The story opens with The Warlock, supposedly a great sorcerer but really one of Niven's stock adventurer/scientist heroes, realising that he is about to be attacked by a swordsman with an enchanted weapon. This is the '60's, and Niven writes the swordsman into that great '60's caricature: the square too un-hip to understand what's going on. In the course of the story, the wizard and the swordsman do battle, the wizard (of course) wins, gets the girl and walks off into the sunset. But, obviously, there is more to it than that.

Fantasy and SF have always been strange bedfellows. Twinned together since birth they are often co-categorised as Speculative Fiction, but the need for intellectual content and concept in much of science fiction is often at odds with the escapism and whimsy integral to much of fantasy. The common requirement for a highly developed imaginative world means they draw similar writers and readers, but the trappings and underlying priorities of story structure are at odds and many dedicated fans of one violently reject the other. High fantasy, a world of heroes and elves, is also ripe for subversion. The most famous example of such is probably Ursula Le Guin's Earthsea series (1968), where she tried to subvert the gender and race elements of the genre in her usual stellar fashion. In the Warlock series, Niven attempts the similar trick of forcing heroic fantasy to fit the intellectual consistency typical of his Heinleinian fiction.

The world he creates in this story is one where the source of magic, mana, is a finite resource. Without giving too much away, he sets it on Earth somewhere in the region of 10 000 years ago, and he manages in this story to reveal enough information about this world that we are able to get a firm handle on it's society, history and an understanding that despite the dramatic transformational power of magic it is subservient to the basic principles of physics (there is a lovely joke in here about the enchanted sword coming up against the conservation of momentum). The idea of writing hard fantasy, with the basic idea of entropy (one of science fiction's biggest ideas) as applied to magic, had legs. So, despite the relatively few publications in this series (9 further stories and novels), other prominent writers chose to write within the world Niven created, in an anthology called The Magic May Return.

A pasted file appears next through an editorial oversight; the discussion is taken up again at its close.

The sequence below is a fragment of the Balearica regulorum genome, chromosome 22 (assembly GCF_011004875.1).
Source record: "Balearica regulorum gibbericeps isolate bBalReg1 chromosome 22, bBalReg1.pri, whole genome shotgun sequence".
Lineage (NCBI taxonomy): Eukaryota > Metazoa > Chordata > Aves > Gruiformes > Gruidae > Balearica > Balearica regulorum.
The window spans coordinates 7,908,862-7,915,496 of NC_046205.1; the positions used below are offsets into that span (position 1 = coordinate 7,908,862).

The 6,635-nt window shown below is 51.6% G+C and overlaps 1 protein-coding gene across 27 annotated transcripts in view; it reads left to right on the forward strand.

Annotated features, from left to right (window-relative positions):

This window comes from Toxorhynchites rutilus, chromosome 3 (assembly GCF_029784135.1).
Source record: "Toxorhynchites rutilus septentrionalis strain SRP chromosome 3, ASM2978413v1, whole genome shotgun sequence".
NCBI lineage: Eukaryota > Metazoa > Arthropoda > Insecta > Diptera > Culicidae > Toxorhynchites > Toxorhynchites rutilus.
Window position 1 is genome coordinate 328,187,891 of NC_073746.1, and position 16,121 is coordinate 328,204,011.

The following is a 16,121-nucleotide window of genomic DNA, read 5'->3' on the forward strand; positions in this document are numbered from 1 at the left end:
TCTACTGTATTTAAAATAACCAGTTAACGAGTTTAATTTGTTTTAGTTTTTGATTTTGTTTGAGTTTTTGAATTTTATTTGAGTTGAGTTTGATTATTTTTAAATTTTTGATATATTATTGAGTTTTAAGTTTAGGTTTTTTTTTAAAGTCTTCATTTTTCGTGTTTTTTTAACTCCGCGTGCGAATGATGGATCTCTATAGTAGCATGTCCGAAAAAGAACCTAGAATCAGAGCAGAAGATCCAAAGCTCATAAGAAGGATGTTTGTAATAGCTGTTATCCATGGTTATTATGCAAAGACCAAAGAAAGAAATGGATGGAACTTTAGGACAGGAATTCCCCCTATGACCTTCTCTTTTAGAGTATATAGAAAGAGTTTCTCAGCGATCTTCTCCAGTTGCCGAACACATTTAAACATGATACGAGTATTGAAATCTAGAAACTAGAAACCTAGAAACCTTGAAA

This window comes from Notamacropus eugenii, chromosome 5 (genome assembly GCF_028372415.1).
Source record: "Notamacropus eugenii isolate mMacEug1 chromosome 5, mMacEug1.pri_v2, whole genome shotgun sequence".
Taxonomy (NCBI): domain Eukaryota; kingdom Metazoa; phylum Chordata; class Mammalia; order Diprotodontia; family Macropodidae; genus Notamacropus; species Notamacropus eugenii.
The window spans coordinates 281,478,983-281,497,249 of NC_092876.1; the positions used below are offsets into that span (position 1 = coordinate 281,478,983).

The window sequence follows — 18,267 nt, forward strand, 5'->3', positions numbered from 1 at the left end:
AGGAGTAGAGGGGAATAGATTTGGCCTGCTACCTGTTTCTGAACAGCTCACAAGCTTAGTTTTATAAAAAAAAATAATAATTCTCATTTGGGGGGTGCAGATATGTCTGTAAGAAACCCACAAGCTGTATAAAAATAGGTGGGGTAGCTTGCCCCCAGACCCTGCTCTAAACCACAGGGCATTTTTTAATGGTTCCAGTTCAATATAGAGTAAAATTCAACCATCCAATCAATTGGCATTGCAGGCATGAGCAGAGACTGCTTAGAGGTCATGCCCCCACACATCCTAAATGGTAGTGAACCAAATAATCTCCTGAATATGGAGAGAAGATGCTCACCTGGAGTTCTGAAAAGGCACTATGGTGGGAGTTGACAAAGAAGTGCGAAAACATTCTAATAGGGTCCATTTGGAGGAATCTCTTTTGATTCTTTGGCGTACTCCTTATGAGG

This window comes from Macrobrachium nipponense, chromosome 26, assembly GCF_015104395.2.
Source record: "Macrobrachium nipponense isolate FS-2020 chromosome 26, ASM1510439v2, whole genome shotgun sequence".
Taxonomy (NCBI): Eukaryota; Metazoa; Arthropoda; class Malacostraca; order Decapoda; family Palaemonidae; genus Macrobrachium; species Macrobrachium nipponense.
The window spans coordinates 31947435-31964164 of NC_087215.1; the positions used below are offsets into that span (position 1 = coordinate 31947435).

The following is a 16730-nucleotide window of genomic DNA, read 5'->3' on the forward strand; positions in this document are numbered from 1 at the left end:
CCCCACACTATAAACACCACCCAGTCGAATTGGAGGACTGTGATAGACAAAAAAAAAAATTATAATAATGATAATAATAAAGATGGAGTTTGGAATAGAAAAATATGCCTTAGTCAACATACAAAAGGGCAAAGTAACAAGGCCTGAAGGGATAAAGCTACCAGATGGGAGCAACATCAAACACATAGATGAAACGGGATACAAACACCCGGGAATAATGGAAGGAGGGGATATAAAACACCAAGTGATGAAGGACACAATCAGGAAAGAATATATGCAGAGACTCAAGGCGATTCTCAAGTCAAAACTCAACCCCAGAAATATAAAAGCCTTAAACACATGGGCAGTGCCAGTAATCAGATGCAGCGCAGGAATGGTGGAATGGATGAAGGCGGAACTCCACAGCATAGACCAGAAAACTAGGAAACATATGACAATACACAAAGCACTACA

Of the further stories set in the Warlock's world the best is probably What Good Is A Glass Dagger? (1972), but the definitive novel that would hook these stories into a wider audience never materialised. Niven has always been limited in that while he is a superb short story writer (there is nothing primitive about his prose, and his twists are masterful), he clearly struggles with the structural complexities of a larger novel. I suspect this is what has often led him to collaborate with other authors, with variable degree of success. Over the last thirty years his collaborations with Jerry Pournelle (an unapologetic polemicist) have become increasingly politically charged and his own works have shown less care and craftsmanship. There have recently been two novels by these two, set in The Warlock's world, that I am very wary of reading.

Back in '69, the early Warlock stories were a wonderful breath of the best elements of science fiction, lashing their intelligence across the lazier landscape of heroic fantasy. Not Long Before The End was a battle hymn for the brainier side of science fiction in the New Wave/Hard SF wars of the late sixties, and it contained within it the seed of all that would follow, and much that failed to arrive.